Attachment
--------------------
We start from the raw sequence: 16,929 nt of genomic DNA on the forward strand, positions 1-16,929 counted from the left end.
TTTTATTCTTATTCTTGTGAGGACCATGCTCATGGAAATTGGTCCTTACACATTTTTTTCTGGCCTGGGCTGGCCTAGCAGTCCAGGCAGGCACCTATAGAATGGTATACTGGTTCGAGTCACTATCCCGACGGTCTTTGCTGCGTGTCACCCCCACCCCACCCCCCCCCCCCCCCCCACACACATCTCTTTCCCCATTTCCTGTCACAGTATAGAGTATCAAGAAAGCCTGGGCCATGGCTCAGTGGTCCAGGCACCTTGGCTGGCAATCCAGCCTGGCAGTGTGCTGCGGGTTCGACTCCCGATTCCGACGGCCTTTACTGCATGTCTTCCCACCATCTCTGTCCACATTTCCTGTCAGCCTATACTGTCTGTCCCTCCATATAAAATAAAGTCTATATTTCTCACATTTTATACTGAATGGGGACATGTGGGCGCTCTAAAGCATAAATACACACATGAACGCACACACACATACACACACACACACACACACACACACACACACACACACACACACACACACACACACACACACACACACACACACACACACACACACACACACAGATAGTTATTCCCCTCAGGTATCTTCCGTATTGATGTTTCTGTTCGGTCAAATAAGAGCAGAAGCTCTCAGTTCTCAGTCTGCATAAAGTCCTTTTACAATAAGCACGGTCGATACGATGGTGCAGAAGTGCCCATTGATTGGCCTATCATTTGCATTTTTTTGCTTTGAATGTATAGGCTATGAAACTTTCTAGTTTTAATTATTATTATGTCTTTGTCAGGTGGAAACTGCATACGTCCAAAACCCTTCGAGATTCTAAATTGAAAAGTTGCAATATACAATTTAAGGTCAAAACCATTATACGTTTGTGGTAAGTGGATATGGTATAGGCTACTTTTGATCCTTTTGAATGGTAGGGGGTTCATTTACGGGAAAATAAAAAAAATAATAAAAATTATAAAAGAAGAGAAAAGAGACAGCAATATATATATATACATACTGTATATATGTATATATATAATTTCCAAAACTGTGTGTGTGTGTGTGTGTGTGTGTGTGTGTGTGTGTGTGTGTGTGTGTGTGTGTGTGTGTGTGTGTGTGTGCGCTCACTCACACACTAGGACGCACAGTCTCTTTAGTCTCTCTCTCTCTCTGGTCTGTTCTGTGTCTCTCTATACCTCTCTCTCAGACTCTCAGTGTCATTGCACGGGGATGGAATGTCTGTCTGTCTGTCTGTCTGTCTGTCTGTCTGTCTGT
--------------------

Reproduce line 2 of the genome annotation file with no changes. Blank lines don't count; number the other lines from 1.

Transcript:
TTTTATTCTTATTCTTGTGAGGACCATGCTCATGGAAATTGGTCCTTACACATTTTTTTCTGGCCTGGGCTGGCCTAGCAGTCCAGGCAGGCACCTATAGAATGGTATACTGGTTCGAGTCACTATCCCGACGGTCTTTGCTGCGTGTCACCCCCACCCCACCCCCCCCCCCCCCCCCACACACATCTCTTTCCCCATTTCCTGTCACAGTATAGAGTATCAAGAAAGCCTGGGCCATGGCTCAGTGGTCCAGGCACCTTGGCTGGCAATCCAGCCTGGCAGTGTGCTGCGGGTTCGACTCCCGATTCCGACGGCCTTTACTGCATGTCTTCCCACCATCTCTGTCCACATTTCCTGTCAGCCTATACTGTCTGTCCCTCCATATAAAATAAAGTCTATATTTCTCACATTTTATACTGAATGGGGACATGTGGGCGCTCTAAAGCATAAATACACACATGAACGCACACACACATACACACACACACACACACACACACACACACACACACACACACACACACACACACACACACACACACACACACACACACACACACACACACACAGATAGTTATTCCCCTCAGGTATCTTCCGTATTGATGTTTCTGTTCGGTCAAATAAGAGCAGAAGCTCTCAGTTCTCAGTCTGCATAAAGTCCTTTTACAATAAGCACGGTCGATACGATGGTGCAGAAGTGCCCATTGATTGGCCTATCATTTGCATTTTTTTGCTTTGAATGTATAGGCTATGAAACTTTCTAGTTTTAATTATTATTATGTCTTTGTCAGGTGGAAACTGCATACGTCCAAAACCCTTCGAGATTCTAAATTGAAAAGTTGCAATATACAATTTAAGGTCAAAACCATTATACGTTTGTGGTAAGTGGATATGGTATAGGCTACTTTTGATCCTTTTGAATGGTAGGGGGTTCATTTACGGGAAAATAAAAAAAATAATAAAAATTATAAAAGAAGAGAAAAGAGACAGCAATATATATATATACATACTGTATATATGTATATATATAATTTCCAAAACTGTGTGTGTGTGTGTGTGTGTGTGTGTGTGTGTGTGTGTGTGTGTGTGTGTGTGTGTGTGTGTGTGTGTGTGCGCTCACTCACACACTAGGACGCACAGTCTCTTTAGTCTCTCTCTCTCTCTGGTCTGTTCTGTGTCTCTCTATACCTCTCTCTCAGACTCTCAGTGTCATTGCACGGGGATGGAATGTCTGTCTGTCTGTCTGTCTGTCTGTCTGTCTGTCTGT